This blog post is an installment of a six-part series of posts about supporting children’s Positive Technological Development (PTD) through hybrid/distanced learning.
In our first post in the series, Introduction, we shared our background in education, our commitment to diversity, equity, and inclusion, and a summary of foundational research in creating a learning experience for young children that aligns with Positive Technological Development framework. In this post, we are going to break down the PTD behavior, Content Creation. We have invited our friend and colleague, Madhu Govind, to share a curriculum project centered on using the KIBO robot in PreK-2nd grade.
How can technology help children become creators, designers, and inventors who bring their ideas into the world?
We’ve shared ideas for helping children become comfortable and confident using technology to express themselves, share ideas, and create technological projects and artifacts. One of the most central ideas in the PTD framework is something you’ve probably heard before: children can learn and grow by being creators, and not just consumers of digital content. But how can you support kids who aren’t sure where to begin with content creation? What should you do when you aren’t sure how to create content yourself?
When we work with children, we always introduce the Engineering Design Process as a step-by-step way to build, create, and invent. The order of the steps may change, and one child’s plan may look very different from their classmate’s. But, the general pattern of imagining, designing, and testing a construction is exactly what professional engineers do in the real world. In fact, it’s similar to other kinds of creative and knowledge-generating processes, such as the writing process, the scientific method, and more. We teach the engineering design process as a way to give children some ideas about how to be creators, not just what they might want to create.
In this post, we’ll be drawing examples from the Coding as Another Language (CAL) curricula, a suite of grade-based curricula for PreK-2nd graders exploring ScratchJr and KIBO, recently developed by the DevTech Research Group. See lesson 4, Let’s Make Something, for a summary of how you might introduce the Engineering Design Process in a typical early childhood setting.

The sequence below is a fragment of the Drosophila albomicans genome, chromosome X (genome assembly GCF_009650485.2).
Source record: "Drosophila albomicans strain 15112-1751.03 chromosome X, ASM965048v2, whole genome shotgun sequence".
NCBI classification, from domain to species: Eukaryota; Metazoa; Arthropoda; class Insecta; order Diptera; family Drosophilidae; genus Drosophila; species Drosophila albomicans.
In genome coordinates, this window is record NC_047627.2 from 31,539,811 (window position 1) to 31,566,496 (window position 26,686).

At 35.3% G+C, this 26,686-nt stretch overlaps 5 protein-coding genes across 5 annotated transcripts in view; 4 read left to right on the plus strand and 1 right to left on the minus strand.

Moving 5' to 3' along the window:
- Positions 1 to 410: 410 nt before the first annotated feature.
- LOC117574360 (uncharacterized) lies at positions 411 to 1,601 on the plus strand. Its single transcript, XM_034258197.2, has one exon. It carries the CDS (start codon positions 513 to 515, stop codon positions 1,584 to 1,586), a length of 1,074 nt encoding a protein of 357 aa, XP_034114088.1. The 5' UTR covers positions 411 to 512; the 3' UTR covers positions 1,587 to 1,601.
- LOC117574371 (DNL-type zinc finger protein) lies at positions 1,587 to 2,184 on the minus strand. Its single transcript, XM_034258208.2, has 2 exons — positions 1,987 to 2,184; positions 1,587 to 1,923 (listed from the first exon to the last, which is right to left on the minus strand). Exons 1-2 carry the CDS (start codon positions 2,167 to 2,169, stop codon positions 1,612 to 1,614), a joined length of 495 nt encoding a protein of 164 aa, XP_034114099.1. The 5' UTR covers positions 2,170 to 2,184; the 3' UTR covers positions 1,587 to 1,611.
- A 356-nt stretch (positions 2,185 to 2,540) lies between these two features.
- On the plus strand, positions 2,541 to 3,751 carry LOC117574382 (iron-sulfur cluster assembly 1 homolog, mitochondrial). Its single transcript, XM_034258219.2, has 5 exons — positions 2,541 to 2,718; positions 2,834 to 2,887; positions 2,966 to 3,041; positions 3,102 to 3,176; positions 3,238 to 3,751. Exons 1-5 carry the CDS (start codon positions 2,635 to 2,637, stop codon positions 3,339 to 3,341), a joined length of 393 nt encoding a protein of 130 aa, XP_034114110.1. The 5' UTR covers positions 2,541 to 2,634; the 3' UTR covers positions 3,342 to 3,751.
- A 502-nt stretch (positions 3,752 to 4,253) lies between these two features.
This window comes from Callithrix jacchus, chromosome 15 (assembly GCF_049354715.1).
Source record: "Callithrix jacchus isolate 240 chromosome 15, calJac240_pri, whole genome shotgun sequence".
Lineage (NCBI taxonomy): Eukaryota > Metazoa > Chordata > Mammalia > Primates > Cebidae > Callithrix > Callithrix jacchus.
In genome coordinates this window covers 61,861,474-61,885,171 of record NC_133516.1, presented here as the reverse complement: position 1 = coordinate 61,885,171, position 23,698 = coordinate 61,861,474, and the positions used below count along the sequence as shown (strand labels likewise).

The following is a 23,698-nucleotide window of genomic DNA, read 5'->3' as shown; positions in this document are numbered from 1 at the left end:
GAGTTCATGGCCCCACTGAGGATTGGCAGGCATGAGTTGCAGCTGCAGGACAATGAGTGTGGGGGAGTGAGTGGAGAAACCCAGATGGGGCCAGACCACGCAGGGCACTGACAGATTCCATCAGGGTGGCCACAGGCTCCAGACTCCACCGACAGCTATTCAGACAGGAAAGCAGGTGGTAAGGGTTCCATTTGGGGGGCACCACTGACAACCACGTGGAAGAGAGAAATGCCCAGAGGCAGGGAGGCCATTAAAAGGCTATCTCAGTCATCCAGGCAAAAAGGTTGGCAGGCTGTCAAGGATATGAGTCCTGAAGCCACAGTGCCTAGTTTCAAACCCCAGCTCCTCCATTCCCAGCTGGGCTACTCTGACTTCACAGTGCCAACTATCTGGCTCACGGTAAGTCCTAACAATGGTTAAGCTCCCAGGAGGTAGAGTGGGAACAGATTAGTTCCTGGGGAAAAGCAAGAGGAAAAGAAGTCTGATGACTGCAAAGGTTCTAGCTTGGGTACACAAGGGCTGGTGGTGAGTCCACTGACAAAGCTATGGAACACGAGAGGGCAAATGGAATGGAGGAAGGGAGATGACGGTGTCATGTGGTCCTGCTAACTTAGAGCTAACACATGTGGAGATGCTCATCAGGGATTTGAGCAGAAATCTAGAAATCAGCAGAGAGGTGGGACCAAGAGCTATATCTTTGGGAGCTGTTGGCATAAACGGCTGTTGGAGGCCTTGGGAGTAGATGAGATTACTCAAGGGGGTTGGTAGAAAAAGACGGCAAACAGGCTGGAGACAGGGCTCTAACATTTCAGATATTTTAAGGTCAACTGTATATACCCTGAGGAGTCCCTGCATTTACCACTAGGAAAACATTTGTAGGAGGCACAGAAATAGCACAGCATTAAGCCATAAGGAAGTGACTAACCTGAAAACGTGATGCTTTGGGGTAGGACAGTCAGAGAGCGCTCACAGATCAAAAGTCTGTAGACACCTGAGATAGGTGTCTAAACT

Figure 1. The Engineering Design Cycle from the CAL curriculum involves six steps (ask, imagine, plan, create, test & improve, share) that are constantly repeating and connecting with each other.
Research on PTD and Content Creation
How can we have the same kinds of free, messy, and playful creating experiences with technology that we have in the classroom, at an art studio, or on the playground?
Researchers who advocate for early childhood computer and tech experiences continually point to the importance of engaging children as creators, not just consumers, of digital experiences (Papert 1991, Bers 2020). Not only does this give children agency and freedom in domains that can feel restrictively dependent on “right answers” and precision (e.g. math, engineering, computer science), but this approach also welcomes girls, underrepresented racial and ethnic groups, and children from backgrounds underrepresented in professional STEM careers who might feel unwilling or unable to explore their own STEM identity out of stereotype-based anxieties, such as a belief that they must conform to narrow, “correct” ways of learning and knowing (Sullivan 2019).
One of the best ways to invite children into the world of content creation when they might feel hesitant to begin is to include plenty of time for free play with new tools and materials. This low-stakes exploration helps build confidence–especially during inevitable tech and design failures–and builds a foundation of competence to try more complex tasks with the tools later on (Sharples, 2019).
PTD Cards for Content Creation